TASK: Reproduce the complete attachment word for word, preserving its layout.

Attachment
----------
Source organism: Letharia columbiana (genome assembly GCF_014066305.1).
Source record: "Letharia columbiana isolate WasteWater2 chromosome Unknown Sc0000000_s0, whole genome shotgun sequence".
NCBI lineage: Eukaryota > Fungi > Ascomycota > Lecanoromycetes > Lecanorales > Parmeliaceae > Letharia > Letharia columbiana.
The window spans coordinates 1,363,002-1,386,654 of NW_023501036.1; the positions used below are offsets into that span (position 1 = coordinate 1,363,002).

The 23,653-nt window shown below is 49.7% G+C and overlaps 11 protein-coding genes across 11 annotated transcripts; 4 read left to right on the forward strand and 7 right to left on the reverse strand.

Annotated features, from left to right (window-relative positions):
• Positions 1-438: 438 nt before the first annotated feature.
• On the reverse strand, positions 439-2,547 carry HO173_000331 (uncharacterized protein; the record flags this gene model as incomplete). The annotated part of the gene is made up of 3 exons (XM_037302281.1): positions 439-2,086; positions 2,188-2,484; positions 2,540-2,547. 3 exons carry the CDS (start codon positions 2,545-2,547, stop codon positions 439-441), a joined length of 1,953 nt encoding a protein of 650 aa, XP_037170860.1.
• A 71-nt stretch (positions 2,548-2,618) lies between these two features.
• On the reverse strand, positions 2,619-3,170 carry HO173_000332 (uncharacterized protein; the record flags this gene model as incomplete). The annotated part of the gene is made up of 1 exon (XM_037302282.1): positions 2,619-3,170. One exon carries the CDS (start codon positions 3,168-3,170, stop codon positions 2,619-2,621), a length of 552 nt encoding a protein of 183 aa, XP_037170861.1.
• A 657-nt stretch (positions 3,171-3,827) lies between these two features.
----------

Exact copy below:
Source organism: Letharia columbiana (genome assembly GCF_014066305.1).
Source record: "Letharia columbiana isolate WasteWater2 chromosome Unknown Sc0000000_s0, whole genome shotgun sequence".
NCBI lineage: Eukaryota > Fungi > Ascomycota > Lecanoromycetes > Lecanorales > Parmeliaceae > Letharia > Letharia columbiana.
The window spans coordinates 1,363,002-1,386,654 of NW_023501036.1; the positions used below are offsets into that span (position 1 = coordinate 1,363,002).

The 23,653-nt window shown below is 49.7% G+C and overlaps 11 protein-coding genes across 11 annotated transcripts; 4 read left to right on the forward strand and 7 right to left on the reverse strand.

Annotated features, from left to right (window-relative positions):
• Positions 1-438: 438 nt before the first annotated feature.
• On the reverse strand, positions 439-2,547 carry HO173_000331 (uncharacterized protein; the record flags this gene model as incomplete). The annotated part of the gene is made up of 3 exons (XM_037302281.1): positions 439-2,086; positions 2,188-2,484; positions 2,540-2,547. 3 exons carry the CDS (start codon positions 2,545-2,547, stop codon positions 439-441), a joined length of 1,953 nt encoding a protein of 650 aa, XP_037170860.1.
• A 71-nt stretch (positions 2,548-2,618) lies between these two features.
• On the reverse strand, positions 2,619-3,170 carry HO173_000332 (uncharacterized protein; the record flags this gene model as incomplete). The annotated part of the gene is made up of 1 exon (XM_037302282.1): positions 2,619-3,170. One exon carries the CDS (start codon positions 3,168-3,170, stop codon positions 2,619-2,621), a length of 552 nt encoding a protein of 183 aa, XP_037170861.1.
• A 657-nt stretch (positions 3,171-3,827) lies between these two features.